On a brisk Louisiana night in October of 2010, thousands of football fans packed Tiger Stadium in Baton Rouge to watch LSU take on Tennessee in a thrilling contest between two powerhouses. New Orleans was packed with thousands more fans ready to celebrate and party as only New Orleans can. But only 50 miles away in Mandeville, two young 12-year old girls were being called “queen” and “princess” by 51-year old Juan Velasques as he kissed and fondled them. This was not Velasques’ first time going after our most innocent members of society—Velasques also had a conviction on his record in Michigan for felony criminal sexual conduct with a person under the age of 13 in Michigan.
One of Missouri’s native sons—the most famous, perhaps—once said, “Sometimes I wonder whether the world is being run by smart people who are putting us on or by imbeciles who really mean it.” Besides giving us some of the greatest written works of all time, Mark Twain certainly had an ability to put a humorous twist on a government and a bureaucracy that has often been downright foolish in some of its operations for well over a century.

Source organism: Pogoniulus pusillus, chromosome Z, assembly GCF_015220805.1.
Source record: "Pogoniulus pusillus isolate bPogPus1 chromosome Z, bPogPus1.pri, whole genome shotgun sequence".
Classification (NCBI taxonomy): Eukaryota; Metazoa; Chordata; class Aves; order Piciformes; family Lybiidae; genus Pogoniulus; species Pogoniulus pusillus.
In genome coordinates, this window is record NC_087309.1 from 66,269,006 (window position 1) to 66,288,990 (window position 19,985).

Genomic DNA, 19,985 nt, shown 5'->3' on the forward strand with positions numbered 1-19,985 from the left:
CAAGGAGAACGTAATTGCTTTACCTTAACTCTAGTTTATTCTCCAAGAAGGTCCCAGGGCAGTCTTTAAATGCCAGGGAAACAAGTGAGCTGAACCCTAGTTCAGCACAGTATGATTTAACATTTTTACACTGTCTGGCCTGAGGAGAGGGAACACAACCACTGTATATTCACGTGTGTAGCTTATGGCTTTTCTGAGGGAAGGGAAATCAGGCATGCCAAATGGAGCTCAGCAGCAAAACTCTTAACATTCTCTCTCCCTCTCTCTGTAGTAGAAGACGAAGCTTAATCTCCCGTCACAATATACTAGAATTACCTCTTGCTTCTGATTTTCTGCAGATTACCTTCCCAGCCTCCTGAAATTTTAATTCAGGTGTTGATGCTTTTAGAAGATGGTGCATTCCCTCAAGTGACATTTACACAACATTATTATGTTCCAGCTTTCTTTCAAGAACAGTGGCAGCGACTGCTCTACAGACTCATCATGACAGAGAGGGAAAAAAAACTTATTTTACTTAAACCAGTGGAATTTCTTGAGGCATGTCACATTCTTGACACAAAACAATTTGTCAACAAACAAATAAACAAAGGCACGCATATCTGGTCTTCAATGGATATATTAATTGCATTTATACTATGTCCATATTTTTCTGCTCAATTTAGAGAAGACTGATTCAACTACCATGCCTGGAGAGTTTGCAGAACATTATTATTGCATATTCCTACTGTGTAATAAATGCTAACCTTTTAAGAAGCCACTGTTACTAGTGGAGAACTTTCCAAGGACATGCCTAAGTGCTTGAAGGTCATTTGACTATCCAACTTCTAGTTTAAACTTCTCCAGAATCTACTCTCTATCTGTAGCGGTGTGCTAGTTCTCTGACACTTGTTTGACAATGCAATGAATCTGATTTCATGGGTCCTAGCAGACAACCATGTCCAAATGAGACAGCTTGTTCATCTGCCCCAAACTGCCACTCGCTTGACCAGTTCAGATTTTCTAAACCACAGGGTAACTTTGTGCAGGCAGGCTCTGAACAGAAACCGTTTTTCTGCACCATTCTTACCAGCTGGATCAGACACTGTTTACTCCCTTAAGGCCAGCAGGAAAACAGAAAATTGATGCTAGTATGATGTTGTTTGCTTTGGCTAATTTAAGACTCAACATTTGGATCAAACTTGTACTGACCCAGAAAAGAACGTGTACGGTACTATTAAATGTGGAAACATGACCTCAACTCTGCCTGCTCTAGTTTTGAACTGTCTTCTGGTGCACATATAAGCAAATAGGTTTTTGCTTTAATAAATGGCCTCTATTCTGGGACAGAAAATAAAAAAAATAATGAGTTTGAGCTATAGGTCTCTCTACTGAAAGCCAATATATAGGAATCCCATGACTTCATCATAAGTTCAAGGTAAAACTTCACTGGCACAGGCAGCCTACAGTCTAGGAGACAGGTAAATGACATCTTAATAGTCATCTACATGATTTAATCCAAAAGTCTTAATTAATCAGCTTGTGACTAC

Let me start this week’s Capitol Review with a story that has so far escaped national attention.
This story is about a state—led by a governor known for controversial positions, and backed by an overwhelmingly partisan legislature. This state recently passed a bill to require photo identification before allowing its citizens to exercise their constitutional right to vote. Critics from the Democratic Party dismissed it as “out-of-touch,” “discriminatory,” and a step back.